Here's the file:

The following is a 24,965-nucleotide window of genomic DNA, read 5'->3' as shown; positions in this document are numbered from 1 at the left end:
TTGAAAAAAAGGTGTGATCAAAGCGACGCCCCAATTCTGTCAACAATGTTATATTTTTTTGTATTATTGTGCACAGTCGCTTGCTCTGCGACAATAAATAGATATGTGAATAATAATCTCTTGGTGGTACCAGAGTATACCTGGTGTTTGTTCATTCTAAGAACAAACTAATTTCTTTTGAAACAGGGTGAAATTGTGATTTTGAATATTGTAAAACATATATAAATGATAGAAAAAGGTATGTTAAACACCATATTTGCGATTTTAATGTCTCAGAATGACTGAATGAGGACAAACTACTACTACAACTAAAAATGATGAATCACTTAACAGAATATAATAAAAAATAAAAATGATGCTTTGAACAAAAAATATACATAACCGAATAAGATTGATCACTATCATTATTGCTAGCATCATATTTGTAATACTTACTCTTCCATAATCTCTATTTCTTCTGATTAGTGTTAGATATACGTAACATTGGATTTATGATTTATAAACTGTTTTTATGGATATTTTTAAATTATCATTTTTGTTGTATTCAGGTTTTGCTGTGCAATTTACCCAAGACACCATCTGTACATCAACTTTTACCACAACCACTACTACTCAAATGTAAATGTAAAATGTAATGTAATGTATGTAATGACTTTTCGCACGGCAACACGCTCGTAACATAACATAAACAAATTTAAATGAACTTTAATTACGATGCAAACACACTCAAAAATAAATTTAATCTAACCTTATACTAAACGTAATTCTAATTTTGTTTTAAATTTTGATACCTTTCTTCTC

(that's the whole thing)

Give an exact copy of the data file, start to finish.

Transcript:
The following is a 24,965-nucleotide window of genomic DNA, read 5'->3' as shown; positions in this document are numbered from 1 at the left end:
TTGAAAAAAAGGTGTGATCAAAGCGACGCCCCAATTCTGTCAACAATGTTATATTTTTTTGTATTATTGTGCACAGTCGCTTGCTCTGCGACAATAAATAGATATGTGAATAATAATCTCTTGGTGGTACCAGAGTATACCTGGTGTTTGTTCATTCTAAGAACAAACTAATTTCTTTTGAAACAGGGTGAAATTGTGATTTTGAATATTGTAAAACATATATAAATGATAGAAAAAGGTATGTTAAACACCATATTTGCGATTTTAATGTCTCAGAATGACTGAATGAGGACAAACTACTACTACAACTAAAAATGATGAATCACTTAACAGAATATAATAAAAAATAAAAATGATGCTTTGAACAAAAAATATACATAACCGAATAAGATTGATCACTATCATTATTGCTAGCATCATATTTGTAATACTTACTCTTCCATAATCTCTATTTCTTCTGATTAGTGTTAGATATACGTAACATTGGATTTATGATTTATAAACTGTTTTTATGGATATTTTTAAATTATCATTTTTGTTGTATTCAGGTTTTGCTGTGCAATTTACCCAAGACACCATCTGTACATCAACTTTTACCACAACCACTACTACTCAAATGTAAATGTAAAATGTAATGTAATGTATGTAATGACTTTTCGCACGGCAACACGCTCGTAACATAACATAAACAAATTTAAATGAACTTTAATTACGATGCAAACACACTCAAAAATAAATTTAATCTAACCTTATACTAAACGTAATTCTAATTTTGTTTTAAATTTTGATACCTTTCTTCTC